After lunch we went back to the class and started getting into laminations, glue preferences, and how to build forms for different style laminations. A vacuum press was used to demonstrate several techniques, and David even had several recent pieces to pass around with him. The afternoon portion was fantastic.


Overall, a great day, with one low point… My 10 megapixel camera couldn’t take a decent picture to save it’s life! Apparently there is a problem with the stabilization protocol in the camera… What a crappy time for it to die on me. But… I have contact info for a couple of people who had cameras that did work, so I will try to provide some pictures in the near future. Now I just need to find some time to get to Sketch-up and recreate some of the jigs he showed us…

-- Anybody can become a woodworker, but only a Craftsmen can hide his mistakes! - Walter Blodgett



5 comments so far

View Woodbutchery's profile

Woodbutchery

279 posts in 2329 days


#1 posted 02-01-2010 08:05 PM

I AM SO BUMMED THAT I MISSED THIS!

sigh.

I’m glad you had a good time. Maybe next time I’ll pay attention to those woodcraft class schedules …

-- Making scrap with zen-like precision - Woodbutchery

View GregD's profile

GregD

637 posts in 1880 days


#2 posted 02-01-2010 09:00 PM

Was that the SW Houston WoodCraft store? I bought the 14” Rikon bandsaw there when it was on sale in November, and I thought about attending this class. Since I haven’t used a bandsaw at all I figured I’d look for more basic instruction first. Interestingly, the SW Houston store has a series of bandsaw demos this month which I’m hoping to attend.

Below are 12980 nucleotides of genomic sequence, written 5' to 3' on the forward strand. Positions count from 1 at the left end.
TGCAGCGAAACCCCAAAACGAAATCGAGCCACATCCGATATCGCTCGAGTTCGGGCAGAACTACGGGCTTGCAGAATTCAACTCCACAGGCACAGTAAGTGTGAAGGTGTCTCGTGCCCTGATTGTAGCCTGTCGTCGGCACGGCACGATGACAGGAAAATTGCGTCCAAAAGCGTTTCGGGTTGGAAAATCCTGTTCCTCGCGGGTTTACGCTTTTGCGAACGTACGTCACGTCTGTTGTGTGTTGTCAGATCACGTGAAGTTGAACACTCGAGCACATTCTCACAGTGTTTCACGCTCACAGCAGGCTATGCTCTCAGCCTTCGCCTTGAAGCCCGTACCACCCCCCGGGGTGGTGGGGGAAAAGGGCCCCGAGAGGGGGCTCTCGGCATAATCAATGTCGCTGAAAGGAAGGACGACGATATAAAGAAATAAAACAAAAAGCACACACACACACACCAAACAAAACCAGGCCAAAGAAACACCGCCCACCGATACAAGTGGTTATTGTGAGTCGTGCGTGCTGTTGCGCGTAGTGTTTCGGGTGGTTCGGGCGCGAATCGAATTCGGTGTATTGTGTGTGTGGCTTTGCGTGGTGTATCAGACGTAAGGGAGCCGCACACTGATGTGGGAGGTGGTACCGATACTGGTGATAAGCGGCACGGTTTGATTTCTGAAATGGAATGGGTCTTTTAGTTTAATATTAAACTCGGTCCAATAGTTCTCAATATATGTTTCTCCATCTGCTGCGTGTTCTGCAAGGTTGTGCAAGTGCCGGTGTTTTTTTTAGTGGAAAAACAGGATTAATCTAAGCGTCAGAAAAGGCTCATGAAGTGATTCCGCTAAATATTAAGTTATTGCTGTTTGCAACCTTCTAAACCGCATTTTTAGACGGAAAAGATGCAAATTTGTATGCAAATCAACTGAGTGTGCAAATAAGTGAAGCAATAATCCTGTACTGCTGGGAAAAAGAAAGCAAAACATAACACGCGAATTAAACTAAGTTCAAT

-- Greg D.

View Dukegijoe's profile

Dukegijoe

55 posts in 1793 days


#3 posted 02-01-2010 10:06 PM

Yes, it was the Southwest WoodCraft store. If you want to catch the material from the class (outside of the Q&A), there were some David Marks DVDs left behind, including a bandsaw one. To be honest, setting up for veneers is what is necessary to properly set-up the bandsaw for any operation. The DVD is roughly $35 dollars. A little expensive, but worth it. Hope this helps.

-- Anybody can become a woodworker, but only a Craftsmen can hide his mistakes! - Walter Blodgett

View GregD's profile

GregD

637 posts in 1880 days


#4 posted 02-08-2010 08:03 PM

I was at the store Saturday for their first free bandsaw demo of the month. Jeremy Grubb got roped into doing it. He does the “build a handplane” class there. The machine was not in top condition, so Jeremy ended up going through a basic cleaning and more-or-less complete tuneup – new blade, setting guide blocks – before getting to the demo of setting the drift angle and cutting some veneer. It was about perfect for me. He really likes that DVD, and also mentioned a Marks DVD on hand cut dovetails that includes hand saw tuneup that might be even more expensive. I have a few projects ahead of learning those skills, but I’ll probably go to the next free demo also – can’t beat the price.

-- Greg D.

View a1Jim's profile

a1Jim

112806 posts in 2321 days


#5 posted 02-09-2010 12:37 AM

I wasn’t there LOL

-- http://artisticwoodstudio.com Custom furniture